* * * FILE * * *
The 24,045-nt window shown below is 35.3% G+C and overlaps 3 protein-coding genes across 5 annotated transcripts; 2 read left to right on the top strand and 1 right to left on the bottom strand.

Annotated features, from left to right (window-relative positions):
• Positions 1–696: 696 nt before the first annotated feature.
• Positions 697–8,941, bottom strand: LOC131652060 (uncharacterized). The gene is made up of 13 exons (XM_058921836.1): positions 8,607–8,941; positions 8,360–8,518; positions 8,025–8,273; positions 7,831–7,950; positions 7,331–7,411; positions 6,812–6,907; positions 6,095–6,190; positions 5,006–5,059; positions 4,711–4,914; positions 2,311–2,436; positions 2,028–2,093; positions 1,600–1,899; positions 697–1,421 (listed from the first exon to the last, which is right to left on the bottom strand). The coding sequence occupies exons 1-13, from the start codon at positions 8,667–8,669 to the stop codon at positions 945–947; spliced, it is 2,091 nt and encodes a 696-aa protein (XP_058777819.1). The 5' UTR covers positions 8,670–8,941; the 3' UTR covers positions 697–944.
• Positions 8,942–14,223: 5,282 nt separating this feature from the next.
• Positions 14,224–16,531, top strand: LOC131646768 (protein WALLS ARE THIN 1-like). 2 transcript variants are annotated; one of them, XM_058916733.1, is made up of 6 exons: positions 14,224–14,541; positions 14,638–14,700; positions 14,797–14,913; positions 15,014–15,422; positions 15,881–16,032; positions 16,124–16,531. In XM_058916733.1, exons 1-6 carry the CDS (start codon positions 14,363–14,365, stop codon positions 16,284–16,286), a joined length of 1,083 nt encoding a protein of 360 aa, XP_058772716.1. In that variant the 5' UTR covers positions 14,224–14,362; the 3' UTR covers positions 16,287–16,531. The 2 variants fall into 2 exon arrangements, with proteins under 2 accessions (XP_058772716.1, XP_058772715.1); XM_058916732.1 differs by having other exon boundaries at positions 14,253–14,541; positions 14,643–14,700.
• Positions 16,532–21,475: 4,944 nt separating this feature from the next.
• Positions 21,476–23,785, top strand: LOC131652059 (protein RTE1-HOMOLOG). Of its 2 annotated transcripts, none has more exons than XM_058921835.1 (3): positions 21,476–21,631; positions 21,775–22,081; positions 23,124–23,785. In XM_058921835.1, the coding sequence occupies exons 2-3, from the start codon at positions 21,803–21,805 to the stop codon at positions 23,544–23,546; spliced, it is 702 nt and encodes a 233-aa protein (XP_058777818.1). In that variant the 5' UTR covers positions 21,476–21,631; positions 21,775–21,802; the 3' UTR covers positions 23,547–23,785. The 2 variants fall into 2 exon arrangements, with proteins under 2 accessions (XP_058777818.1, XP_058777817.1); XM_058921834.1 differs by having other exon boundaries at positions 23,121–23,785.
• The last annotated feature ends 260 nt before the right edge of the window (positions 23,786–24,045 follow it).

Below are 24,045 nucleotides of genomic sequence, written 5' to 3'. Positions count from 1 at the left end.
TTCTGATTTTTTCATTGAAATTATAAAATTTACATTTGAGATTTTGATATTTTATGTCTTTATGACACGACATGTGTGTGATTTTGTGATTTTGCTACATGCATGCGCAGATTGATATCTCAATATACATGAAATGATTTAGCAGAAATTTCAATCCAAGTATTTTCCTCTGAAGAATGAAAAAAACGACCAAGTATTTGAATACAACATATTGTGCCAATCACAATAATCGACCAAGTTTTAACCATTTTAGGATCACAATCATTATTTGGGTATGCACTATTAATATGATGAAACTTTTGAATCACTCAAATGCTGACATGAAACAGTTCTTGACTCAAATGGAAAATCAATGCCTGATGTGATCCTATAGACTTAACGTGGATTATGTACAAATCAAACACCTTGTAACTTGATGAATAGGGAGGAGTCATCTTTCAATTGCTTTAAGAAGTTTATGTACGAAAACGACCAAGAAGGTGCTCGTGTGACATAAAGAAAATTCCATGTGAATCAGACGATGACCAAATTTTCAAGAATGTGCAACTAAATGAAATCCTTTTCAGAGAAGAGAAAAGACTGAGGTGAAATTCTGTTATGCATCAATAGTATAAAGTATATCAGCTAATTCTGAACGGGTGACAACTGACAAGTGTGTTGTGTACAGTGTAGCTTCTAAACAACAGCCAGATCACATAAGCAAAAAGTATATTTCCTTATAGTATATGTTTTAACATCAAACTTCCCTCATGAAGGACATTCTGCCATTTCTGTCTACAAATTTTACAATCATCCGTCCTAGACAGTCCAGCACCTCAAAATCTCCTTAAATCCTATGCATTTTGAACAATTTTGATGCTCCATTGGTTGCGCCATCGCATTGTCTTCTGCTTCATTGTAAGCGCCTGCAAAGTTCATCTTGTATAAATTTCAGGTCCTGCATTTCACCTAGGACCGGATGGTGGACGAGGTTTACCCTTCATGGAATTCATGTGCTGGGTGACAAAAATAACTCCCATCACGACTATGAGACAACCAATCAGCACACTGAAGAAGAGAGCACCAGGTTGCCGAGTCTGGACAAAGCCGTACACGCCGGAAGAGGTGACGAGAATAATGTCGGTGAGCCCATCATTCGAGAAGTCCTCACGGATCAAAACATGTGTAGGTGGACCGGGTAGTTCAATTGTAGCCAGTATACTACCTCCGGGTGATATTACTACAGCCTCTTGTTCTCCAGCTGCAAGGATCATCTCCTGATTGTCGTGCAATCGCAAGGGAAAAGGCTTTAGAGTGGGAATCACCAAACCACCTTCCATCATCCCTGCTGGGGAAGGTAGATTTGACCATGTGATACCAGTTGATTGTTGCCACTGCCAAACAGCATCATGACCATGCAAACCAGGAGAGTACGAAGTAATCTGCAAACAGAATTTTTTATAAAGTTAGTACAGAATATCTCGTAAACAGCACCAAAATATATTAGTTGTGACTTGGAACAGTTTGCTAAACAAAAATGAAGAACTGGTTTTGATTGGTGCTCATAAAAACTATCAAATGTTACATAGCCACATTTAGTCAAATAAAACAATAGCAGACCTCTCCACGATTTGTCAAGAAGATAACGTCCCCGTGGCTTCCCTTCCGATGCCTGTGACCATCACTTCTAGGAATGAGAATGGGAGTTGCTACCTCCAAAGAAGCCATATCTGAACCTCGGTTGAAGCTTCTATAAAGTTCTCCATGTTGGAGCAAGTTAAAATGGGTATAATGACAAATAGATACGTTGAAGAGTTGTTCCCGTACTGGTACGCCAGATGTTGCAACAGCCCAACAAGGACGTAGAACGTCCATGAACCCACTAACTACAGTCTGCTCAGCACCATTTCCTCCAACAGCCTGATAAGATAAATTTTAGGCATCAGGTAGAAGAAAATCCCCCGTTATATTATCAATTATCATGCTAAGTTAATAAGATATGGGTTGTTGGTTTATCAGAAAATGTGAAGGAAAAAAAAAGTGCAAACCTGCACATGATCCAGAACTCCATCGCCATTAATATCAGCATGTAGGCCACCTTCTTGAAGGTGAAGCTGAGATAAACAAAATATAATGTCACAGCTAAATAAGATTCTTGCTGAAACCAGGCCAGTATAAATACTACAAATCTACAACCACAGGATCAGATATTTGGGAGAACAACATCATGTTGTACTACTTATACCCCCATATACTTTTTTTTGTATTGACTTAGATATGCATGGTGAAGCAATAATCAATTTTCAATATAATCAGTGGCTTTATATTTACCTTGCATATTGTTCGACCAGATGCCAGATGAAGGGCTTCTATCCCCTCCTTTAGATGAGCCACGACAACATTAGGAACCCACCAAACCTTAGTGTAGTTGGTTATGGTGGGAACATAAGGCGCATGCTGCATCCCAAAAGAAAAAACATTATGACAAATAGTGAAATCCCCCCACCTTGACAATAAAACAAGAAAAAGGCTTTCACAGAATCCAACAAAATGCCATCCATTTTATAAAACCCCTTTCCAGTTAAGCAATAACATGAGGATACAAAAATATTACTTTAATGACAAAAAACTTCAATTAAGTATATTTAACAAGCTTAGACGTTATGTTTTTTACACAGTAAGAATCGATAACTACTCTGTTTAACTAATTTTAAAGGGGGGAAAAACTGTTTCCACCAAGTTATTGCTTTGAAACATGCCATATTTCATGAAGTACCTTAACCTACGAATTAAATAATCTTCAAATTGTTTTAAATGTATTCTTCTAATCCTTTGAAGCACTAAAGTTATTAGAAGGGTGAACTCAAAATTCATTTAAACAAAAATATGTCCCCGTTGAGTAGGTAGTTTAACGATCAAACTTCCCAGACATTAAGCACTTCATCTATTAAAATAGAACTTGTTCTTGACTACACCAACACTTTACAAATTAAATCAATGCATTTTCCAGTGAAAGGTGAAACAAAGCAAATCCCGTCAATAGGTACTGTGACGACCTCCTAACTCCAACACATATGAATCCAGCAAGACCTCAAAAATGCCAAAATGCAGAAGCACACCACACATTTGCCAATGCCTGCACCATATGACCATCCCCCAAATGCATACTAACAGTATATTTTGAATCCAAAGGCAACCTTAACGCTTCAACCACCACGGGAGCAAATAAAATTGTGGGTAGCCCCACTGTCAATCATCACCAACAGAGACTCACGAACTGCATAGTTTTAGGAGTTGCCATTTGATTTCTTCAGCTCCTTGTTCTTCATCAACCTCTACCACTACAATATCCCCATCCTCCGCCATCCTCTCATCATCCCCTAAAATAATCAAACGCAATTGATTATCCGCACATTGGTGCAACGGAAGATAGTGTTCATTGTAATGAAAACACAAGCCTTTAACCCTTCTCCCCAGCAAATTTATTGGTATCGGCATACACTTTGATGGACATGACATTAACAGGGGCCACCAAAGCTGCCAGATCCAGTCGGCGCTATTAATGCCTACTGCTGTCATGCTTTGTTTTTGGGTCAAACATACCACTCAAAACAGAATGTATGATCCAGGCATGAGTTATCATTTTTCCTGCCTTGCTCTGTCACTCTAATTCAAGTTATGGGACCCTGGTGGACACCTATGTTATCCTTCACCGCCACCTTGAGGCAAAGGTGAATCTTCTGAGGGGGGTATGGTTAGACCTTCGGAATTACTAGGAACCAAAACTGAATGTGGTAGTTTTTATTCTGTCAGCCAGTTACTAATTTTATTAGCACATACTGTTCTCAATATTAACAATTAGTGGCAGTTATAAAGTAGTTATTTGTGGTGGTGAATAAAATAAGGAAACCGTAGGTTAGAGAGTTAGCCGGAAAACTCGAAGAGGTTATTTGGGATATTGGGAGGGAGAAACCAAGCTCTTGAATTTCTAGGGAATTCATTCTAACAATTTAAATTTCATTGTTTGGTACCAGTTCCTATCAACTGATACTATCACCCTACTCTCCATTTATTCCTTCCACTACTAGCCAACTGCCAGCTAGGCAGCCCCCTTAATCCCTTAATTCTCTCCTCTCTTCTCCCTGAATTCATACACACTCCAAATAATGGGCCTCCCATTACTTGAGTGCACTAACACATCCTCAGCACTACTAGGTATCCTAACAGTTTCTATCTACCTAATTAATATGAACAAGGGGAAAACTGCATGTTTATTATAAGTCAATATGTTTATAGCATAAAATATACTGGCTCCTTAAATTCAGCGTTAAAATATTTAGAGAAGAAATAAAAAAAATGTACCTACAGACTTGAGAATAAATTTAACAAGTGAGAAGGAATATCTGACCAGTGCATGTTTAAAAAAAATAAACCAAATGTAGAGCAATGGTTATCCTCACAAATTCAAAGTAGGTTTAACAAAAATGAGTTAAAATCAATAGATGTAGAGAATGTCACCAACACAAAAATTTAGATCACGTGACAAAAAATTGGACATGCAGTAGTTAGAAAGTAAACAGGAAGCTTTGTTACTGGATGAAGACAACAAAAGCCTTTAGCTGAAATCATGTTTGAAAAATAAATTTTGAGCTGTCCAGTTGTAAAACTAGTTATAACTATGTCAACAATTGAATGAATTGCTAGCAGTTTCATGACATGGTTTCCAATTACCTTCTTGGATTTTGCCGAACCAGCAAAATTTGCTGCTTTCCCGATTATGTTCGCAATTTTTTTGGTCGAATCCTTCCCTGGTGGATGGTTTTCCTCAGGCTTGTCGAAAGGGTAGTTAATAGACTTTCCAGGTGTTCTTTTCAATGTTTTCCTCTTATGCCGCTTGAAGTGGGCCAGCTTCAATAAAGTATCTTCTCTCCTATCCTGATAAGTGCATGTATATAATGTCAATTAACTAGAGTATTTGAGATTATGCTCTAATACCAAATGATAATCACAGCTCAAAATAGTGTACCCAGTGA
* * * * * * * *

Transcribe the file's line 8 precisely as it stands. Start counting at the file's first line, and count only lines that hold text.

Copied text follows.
• Positions 21,476–23,785, top strand: LOC131652059 (protein RTE1-HOMOLOG). Of its 2 annotated transcripts, none has more exons than XM_058921835.1 (3): positions 21,476–21,631; positions 21,775–22,081; positions 23,124–23,785. In XM_058921835.1, the coding sequence occupies exons 2-3, from the start codon at positions 21,803–21,805 to the stop codon at positions 23,544–23,546; spliced, it is 702 nt and encodes a 233-aa protein (XP_058777818.1). In that variant the 5' UTR covers positions 21,476–21,631; positions 21,775–21,802; the 3' UTR covers positions 23,547–23,785. The 2 variants fall into 2 exon arrangements, with proteins under 2 accessions (XP_058777818.1, XP_058777817.1); XM_058921834.1 differs by having other exon boundaries at positions 23,121–23,785.